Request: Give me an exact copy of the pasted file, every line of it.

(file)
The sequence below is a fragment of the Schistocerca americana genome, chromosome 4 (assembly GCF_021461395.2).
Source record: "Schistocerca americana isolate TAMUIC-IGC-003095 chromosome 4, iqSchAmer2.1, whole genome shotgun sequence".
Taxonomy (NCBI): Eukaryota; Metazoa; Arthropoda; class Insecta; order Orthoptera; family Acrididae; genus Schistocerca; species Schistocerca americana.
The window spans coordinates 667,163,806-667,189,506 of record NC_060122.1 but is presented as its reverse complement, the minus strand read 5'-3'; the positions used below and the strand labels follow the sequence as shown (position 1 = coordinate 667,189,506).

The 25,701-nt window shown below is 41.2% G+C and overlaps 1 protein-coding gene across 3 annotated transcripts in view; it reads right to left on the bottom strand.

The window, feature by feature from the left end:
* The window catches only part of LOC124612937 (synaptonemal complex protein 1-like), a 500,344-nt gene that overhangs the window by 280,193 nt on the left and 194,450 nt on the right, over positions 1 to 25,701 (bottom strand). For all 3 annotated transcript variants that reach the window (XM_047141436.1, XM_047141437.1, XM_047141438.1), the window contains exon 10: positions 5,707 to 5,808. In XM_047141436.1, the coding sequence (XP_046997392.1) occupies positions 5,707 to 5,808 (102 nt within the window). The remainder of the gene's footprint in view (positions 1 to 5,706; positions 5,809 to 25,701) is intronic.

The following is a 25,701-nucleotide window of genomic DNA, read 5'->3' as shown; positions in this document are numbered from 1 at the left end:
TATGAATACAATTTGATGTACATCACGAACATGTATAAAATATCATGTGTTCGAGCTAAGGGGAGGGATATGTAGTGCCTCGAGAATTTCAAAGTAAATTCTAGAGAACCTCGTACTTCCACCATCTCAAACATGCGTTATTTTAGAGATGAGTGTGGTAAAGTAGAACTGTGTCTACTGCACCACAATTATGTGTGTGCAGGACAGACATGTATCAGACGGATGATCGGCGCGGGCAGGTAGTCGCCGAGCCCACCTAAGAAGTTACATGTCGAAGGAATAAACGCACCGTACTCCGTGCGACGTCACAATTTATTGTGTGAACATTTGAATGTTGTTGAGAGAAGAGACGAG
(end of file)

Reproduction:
The sequence below is a fragment of the Schistocerca americana genome, chromosome 4 (assembly GCF_021461395.2).
Source record: "Schistocerca americana isolate TAMUIC-IGC-003095 chromosome 4, iqSchAmer2.1, whole genome shotgun sequence".
Taxonomy (NCBI): Eukaryota; Metazoa; Arthropoda; class Insecta; order Orthoptera; family Acrididae; genus Schistocerca; species Schistocerca americana.
The window spans coordinates 667,163,806-667,189,506 of record NC_060122.1 but is presented as its reverse complement, the minus strand read 5'-3'; the positions used below and the strand labels follow the sequence as shown (position 1 = coordinate 667,189,506).

The 25,701-nt window shown below is 41.2% G+C and overlaps 1 protein-coding gene across 3 annotated transcripts in view; it reads right to left on the bottom strand.

The window, feature by feature from the left end:
* The window catches only part of LOC124612937 (synaptonemal complex protein 1-like), a 500,344-nt gene that overhangs the window by 280,193 nt on the left and 194,450 nt on the right, over positions 1 to 25,701 (bottom strand). For all 3 annotated transcript variants that reach the window (XM_047141436.1, XM_047141437.1, XM_047141438.1), the window contains exon 10: positions 5,707 to 5,808. In XM_047141436.1, the coding sequence (XP_046997392.1) occupies positions 5,707 to 5,808 (102 nt within the window). The remainder of the gene's footprint in view (positions 1 to 5,706; positions 5,809 to 25,701) is intronic.

The following is a 25,701-nucleotide window of genomic DNA, read 5'->3' as shown; positions in this document are numbered from 1 at the left end:
TATGAATACAATTTGATGTACATCACGAACATGTATAAAATATCATGTGTTCGAGCTAAGGGGAGGGATATGTAGTGCCTCGAGAATTTCAAAGTAAATTCTAGAGAACCTCGTACTTCCACCATCTCAAACATGCGTTATTTTAGAGATGAGTGTGGTAAAGTAGAACTGTGTCTACTGCACCACAATTATGTGTGTGCAGGACAGACATGTATCAGACGGATGATCGGCGCGGGCAGGTAGTCGCCGAGCCCACCTAAGAAGTTACATGTCGAAGGAATAAACGCACCGTACTCCGTGCGACGTCACAATTTATTGTGTGAACATTTGAATGTTGTTGAGAGAAGAGACGAG